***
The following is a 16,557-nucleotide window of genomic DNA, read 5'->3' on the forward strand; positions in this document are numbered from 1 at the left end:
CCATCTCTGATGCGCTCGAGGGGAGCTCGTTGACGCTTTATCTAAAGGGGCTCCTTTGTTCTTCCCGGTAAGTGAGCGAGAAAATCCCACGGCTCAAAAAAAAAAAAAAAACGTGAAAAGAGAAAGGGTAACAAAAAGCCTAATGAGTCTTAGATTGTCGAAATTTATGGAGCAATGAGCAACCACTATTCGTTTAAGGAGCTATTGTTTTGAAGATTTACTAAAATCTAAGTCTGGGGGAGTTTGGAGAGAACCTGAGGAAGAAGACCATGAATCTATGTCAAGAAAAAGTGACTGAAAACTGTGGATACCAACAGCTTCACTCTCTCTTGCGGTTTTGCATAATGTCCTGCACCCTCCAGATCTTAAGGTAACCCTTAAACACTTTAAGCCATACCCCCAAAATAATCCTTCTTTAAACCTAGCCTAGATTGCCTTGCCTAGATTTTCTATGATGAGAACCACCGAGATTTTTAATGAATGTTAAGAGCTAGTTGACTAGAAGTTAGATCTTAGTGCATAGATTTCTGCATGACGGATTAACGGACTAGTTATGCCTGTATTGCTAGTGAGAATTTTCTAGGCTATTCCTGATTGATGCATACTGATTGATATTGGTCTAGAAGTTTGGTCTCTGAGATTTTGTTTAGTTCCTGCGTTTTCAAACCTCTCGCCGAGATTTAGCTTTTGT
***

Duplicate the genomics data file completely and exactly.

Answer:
The following is a 16,557-nucleotide window of genomic DNA, read 5'->3' on the forward strand; positions in this document are numbered from 1 at the left end:
CCATCTCTGATGCGCTCGAGGGGAGCTCGTTGACGCTTTATCTAAAGGGGCTCCTTTGTTCTTCCCGGTAAGTGAGCGAGAAAATCCCACGGCTCAAAAAAAAAAAAAAAACGTGAAAAGAGAAAGGGTAACAAAAAGCCTAATGAGTCTTAGATTGTCGAAATTTATGGAGCAATGAGCAACCACTATTCGTTTAAGGAGCTATTGTTTTGAAGATTTACTAAAATCTAAGTCTGGGGGAGTTTGGAGAGAACCTGAGGAAGAAGACCATGAATCTATGTCAAGAAAAAGTGACTGAAAACTGTGGATACCAACAGCTTCACTCTCTCTTGCGGTTTTGCATAATGTCCTGCACCCTCCAGATCTTAAGGTAACCCTTAAACACTTTAAGCCATACCCCCAAAATAATCCTTCTTTAAACCTAGCCTAGATTGCCTTGCCTAGATTTTCTATGATGAGAACCACCGAGATTTTTAATGAATGTTAAGAGCTAGTTGACTAGAAGTTAGATCTTAGTGCATAGATTTCTGCATGACGGATTAACGGACTAGTTATGCCTGTATTGCTAGTGAGAATTTTCTAGGCTATTCCTGATTGATGCATACTGATTGATATTGGTCTAGAAGTTTGGTCTCTGAGATTTTGTTTAGTTCCTGCGTTTTCAAACCTCTCGCCGAGATTTAGCTTTTGT